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Interview / Wilson S Wilson – The fuzzy boundaries of the binary

February 28th – April 11th 2024, Massy Arts will host, Bodyscapes : Rebellion + Revolution, a new group show by queer artists Khalil Alomar, Oliver Rinne, Wilson S. Wilson, and Sean Alistair.

“Bodyscapes: Rebellion + Revolution” showcases an ensemble of artists in different stages of their careers, merging painting, embroidery, performance, and photography to elucidate the nuanced (and political) intersections of queer experiences. This group exhibition offers a contemplative exploration of the complex interplay between the corporeal, gender identity, societal oppression, and the processes of socialization.

The thematic core of the exhibition revolves around the intricate dialogues between rebellion and societal revolution within the context of queer narratives, elucidating the struggles and challenges inherent to the pursuit of authentic selfhood.

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Global Context:

As we enter March of 2024, the political global scenario presents challenges of discussing the intersections of gender and religion, especially given the pinkwashing we are witnessing by Israel as an excuse to commit genocide against Palestinian people. Islamophobia is rampant, with Western media (and Western-funded wars) spreading propaganda and creating monsters out of citizens. Having scheduled this group show in September of 2023, we were faced with the challenge of holding space for discussions around faith-based criticism, while protesting against the horrors that are happening right now, in Gaza, Ukraine, Sudan, everywhere.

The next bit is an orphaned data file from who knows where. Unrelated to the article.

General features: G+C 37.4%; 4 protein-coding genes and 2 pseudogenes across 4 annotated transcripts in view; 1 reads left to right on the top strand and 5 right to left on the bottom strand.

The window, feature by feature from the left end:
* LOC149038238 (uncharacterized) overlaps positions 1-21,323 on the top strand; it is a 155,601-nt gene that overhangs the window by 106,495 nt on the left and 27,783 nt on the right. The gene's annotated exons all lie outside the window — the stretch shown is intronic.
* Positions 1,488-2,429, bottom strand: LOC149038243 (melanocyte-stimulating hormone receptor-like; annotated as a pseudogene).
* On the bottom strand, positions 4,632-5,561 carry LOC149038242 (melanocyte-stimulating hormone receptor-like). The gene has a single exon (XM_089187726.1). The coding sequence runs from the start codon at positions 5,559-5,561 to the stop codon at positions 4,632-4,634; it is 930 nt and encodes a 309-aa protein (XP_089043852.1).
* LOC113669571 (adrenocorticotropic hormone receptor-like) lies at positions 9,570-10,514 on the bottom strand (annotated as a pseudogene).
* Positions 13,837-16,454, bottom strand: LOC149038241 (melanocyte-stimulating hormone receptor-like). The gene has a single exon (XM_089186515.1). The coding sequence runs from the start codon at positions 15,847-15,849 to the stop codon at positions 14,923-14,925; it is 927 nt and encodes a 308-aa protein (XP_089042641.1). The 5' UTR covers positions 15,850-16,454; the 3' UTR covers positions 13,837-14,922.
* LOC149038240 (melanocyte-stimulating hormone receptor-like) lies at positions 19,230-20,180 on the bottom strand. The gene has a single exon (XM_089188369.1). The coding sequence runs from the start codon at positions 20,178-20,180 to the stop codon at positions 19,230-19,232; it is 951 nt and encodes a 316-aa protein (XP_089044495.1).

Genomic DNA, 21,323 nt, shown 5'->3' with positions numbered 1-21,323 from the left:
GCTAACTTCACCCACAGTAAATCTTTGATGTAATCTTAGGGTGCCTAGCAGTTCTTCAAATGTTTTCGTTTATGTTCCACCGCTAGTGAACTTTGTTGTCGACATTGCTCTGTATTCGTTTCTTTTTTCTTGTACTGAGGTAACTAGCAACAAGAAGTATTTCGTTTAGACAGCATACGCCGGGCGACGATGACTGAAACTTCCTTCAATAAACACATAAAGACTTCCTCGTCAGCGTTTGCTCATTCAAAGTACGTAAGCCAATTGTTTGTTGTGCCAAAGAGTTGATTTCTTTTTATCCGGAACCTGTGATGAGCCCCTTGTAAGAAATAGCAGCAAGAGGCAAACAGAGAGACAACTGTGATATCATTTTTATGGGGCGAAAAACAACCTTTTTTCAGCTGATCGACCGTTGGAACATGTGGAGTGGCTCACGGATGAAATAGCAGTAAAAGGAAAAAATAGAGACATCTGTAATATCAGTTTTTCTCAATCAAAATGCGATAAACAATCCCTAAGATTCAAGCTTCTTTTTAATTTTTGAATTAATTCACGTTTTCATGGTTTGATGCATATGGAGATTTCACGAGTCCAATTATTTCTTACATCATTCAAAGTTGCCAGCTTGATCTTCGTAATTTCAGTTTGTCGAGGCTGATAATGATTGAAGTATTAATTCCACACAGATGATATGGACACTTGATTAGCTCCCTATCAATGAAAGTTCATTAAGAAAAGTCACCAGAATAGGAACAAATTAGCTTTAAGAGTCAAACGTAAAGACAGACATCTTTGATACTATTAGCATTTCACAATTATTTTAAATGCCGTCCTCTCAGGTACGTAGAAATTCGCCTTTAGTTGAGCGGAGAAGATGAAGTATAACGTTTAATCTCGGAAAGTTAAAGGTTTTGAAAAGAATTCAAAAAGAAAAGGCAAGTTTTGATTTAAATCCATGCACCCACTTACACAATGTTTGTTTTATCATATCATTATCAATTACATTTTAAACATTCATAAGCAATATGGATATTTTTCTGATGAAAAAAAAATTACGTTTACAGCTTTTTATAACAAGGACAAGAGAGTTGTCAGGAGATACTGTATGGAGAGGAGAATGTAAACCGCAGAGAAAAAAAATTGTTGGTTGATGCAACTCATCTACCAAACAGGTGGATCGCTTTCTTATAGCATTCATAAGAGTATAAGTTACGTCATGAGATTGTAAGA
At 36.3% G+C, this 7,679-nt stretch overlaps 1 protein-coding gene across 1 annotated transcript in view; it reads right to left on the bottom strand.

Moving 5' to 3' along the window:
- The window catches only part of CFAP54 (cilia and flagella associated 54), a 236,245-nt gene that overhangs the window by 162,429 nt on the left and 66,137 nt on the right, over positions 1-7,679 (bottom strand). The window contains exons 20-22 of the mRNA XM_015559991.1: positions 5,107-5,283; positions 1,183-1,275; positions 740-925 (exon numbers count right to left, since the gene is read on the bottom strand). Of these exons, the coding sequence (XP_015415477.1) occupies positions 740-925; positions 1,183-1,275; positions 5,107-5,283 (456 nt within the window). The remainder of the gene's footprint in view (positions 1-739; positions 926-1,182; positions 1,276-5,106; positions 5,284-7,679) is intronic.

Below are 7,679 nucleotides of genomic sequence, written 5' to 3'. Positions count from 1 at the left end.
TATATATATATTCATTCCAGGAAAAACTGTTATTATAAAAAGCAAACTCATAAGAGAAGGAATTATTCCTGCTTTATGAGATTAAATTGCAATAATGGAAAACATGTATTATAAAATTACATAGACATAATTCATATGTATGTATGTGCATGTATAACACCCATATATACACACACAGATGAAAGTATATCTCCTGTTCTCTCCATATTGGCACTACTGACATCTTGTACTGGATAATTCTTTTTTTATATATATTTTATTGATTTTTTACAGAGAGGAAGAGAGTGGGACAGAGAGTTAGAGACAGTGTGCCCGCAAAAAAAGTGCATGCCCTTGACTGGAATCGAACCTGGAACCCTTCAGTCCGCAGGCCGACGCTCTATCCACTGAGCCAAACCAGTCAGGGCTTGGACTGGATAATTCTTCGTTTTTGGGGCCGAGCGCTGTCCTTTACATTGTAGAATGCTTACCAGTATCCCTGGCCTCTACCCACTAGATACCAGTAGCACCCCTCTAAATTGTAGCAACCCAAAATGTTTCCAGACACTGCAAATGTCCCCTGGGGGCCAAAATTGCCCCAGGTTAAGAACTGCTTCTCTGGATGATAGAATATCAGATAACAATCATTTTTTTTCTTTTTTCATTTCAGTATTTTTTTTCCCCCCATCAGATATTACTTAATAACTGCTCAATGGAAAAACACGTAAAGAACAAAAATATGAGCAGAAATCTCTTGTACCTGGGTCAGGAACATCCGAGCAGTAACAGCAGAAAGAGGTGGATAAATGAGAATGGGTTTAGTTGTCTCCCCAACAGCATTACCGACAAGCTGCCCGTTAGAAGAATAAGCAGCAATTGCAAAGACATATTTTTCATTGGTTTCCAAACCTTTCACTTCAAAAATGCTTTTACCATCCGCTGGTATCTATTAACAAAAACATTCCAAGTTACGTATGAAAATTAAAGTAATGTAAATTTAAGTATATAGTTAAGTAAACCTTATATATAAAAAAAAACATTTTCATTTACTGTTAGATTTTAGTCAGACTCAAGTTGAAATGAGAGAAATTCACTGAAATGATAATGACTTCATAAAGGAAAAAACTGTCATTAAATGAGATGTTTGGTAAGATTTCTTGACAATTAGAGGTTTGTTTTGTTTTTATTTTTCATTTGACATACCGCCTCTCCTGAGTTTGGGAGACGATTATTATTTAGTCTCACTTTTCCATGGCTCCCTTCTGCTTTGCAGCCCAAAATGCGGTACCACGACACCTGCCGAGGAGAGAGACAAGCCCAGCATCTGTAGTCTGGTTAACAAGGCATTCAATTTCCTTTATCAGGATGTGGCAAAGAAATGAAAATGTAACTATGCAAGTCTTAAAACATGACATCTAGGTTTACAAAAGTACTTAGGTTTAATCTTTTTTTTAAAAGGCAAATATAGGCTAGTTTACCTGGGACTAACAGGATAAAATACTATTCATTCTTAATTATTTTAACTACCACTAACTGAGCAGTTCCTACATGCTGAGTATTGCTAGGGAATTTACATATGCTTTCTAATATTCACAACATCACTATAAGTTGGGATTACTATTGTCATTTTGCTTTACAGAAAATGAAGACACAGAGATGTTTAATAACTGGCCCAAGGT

Recognizing that Massy Arts and Massy Books hold no space for prejudice against community members of religious groups (in the context of this exhibition, Muslims and Christians), we wish this exhibition to raise questions and awareness about gender-phobia and gender crimes committed by institutions throughout history. In this sense, the history of the queer body is also a history of violence upon the body.

By creating a space that is by and for over-excluded voices, we also recognize that many of the identities that are welcomed into our space may have diverging opinions about structures of gender, sexuality, race, class, and faith. By bringing these works to our gallery, we wish to raise questions that lead to a broader understanding of one’s right to their own bodies (and their own lives).

Political art is tough, it is challenging, and it invites audiences to sit within their own discomforts in order to empathize with political freedom. By curating Bodyscapes, we hope to raise awareness about ways society and institutions oppress and suppress gender-based identities, and to highlight and uplift the works of queer artists from our community.

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This project is supported by the Community Arts Council of Vancouver + First Peoples’ Cultural Council.

The Massy Arts Gallery is located at 23 East Pender Street in Chinatown, Vancouver.
The gallery is open Wednesday to Saturday, 12pm to 5pm.
Entrance is free, and masks are mandatory.

To contact the gallery, send an email to: info@massyarts.com.

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To celebrate the exhibition, curator Rafael Zen interviews Wilson for Massy Arts, investigating the relationships between the gendered body, gender socialization, self-conflict, discomfort and defeat.

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Wilson S Wilson – The fuzzy boundaries of the binary

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Rafael Zen – In the upcoming show “Bodyscapes : Rebellion + Revolution”, you are exhibiting a series called “Mother’s Loaf”. Why this title – and why the metaphor between bread and the gendered body? Why proposing a mother figure?

Wilson S Wilson – ‘Mother’s Loaf’ originated as an almost tongue-in-cheek reference to a heritage recipe that my family calls Momma’s Bread. My grandmom’s recipe starts with 12 cups of water… I was preoccupied with the labor that goes into making this great quantity, the very real weight of the dough.